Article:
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Success! Venance from Tanzania raised $880 to fund corrective surgery so he can play and walk more easily.

Venance
100%
  • $880 raised, $0 to go
$880
raised
$0
to go
Fully funded
Venance's treatment was fully funded on August 12, 2021.

Photo of Venance post-operation

August 16, 2021

Venance underwent corrective surgery so he can play and walk more easily.

Venance’s surgery went well and the bending in both of his legs was successfully corrected. Before the surgery, Venance was struggling to walk, but thanks to this surgery his legs are now straight. He is currently recovering and has a full cast on both legs. Through this surgery Venance will soon walk without any challenges, helping him enjoy playing and being able to walk to school with ease.

Venance’s mother says, “God bless you all and add you more strength and resources to help those in need of treatment like my son. Without your help my son would still be struggling to walk.”

Venance's surgery went well and the bending in both of his legs was successfully corrected. Before the surgery, Venance was struggling to wa...

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July 7, 2021

Venance is a five year old boy and the second born child in a family of four children. Venance is a friendly boy who is currently in kindergarten. Venance and his siblings are being raised by their mother, who does small scale farming where she gets most of the food her children need. She also seeks day laboring jobs like working on other peoples farms or laundry to help make ends meet.

Venance was diagnosed with Bilateral Genu Valgus, a condition that causes bones to bend. This condition is typically caused by an excessive accumulation of fluoride in the bones, which often stems from contaminated drinking water. As a result, Venance now has pain after a long day of play and walks to and from school.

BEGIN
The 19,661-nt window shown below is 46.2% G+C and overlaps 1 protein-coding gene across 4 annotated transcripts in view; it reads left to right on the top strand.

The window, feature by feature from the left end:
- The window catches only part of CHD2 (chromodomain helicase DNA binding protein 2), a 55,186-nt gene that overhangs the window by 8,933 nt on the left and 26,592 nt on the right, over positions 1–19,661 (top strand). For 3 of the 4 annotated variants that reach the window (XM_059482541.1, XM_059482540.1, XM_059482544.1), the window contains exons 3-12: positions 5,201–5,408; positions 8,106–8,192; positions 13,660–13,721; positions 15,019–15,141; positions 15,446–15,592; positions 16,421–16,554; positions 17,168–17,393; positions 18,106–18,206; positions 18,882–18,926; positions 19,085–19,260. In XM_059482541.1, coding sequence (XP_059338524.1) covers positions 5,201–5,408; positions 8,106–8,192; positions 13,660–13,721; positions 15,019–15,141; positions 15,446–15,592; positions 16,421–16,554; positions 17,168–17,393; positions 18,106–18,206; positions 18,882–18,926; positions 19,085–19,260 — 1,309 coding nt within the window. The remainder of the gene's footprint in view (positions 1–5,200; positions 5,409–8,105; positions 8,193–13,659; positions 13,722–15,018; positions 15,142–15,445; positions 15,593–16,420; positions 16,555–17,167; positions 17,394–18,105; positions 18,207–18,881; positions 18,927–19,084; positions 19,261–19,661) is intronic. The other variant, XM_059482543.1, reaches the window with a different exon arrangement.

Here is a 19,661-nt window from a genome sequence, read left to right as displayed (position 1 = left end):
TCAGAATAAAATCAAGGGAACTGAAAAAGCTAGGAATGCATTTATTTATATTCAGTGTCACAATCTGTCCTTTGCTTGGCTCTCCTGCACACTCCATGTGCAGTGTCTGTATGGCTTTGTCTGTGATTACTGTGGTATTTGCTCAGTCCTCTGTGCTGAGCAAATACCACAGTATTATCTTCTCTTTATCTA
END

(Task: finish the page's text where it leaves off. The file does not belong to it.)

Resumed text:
Our medical partner, African Mission Healthcare, is requesting $880 to fund corrective surgery for Venance. The procedure is scheduled to take place on July 9th. Treatment will hopefully restore Venance’s mobility, allow him to participate in a variety of activities, and greatly decrease his risk of future complications.

Venance mother says, “Please help my son.”

Venance is a five year old boy and the second born child in a family of four children. Venance is a friendly boy who is currently in kinderg...

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Venance's Timeline

  • July 7, 2021
    PROFILE SUBMITTED

    Venance was submitted by Joan Kadagaya, Curative Medical Support Program-Partner Representative at African Mission Healthcare.

  • July 9, 2021
    TREATMENT OCCURRED

    Venance received treatment at Arusha Lutheran Medical Centre (ALMC) in Tanzania. Medical partners often provide care to patients accepted by Watsi before those patients are fully funded, operating under the guarantee that the cost of care will be paid for by donors.

  • July 13, 2021
    PROFILE PUBLISHED

    Venance's profile was published to start raising funds.

  • August 12, 2021
    FULLY FUNDED

    Venance's treatment was fully funded.

  • August 16, 2021
    TREATMENT UPDATE

    Venance's treatment was successful. Read the update.

Funded by 32 donors

Funded by 32 donors

Treatment
Fluorosis - Genu Valgus / Varus
  • Cost Breakdown
  • Diagnosis
  • Procedure
On average, it costs $880 for Venance's treatment
Hospital Fees
$831
Medical Staff
$15
Medication
$11
Supplies
$0
Labs
$23
  • Symptoms
  • Impact on patient's life
  • Cultural or regional significance

​What kinds of symptoms do patients experience before receiving treatment?

Patients with genu valgum (or "knock-knees") have knees that bend inward and cause an abnormal walking gait. Patients with genu varum (or bowleggedness) have knees that bend outward and cause knee or hip pain and reduced range of motion in the hips.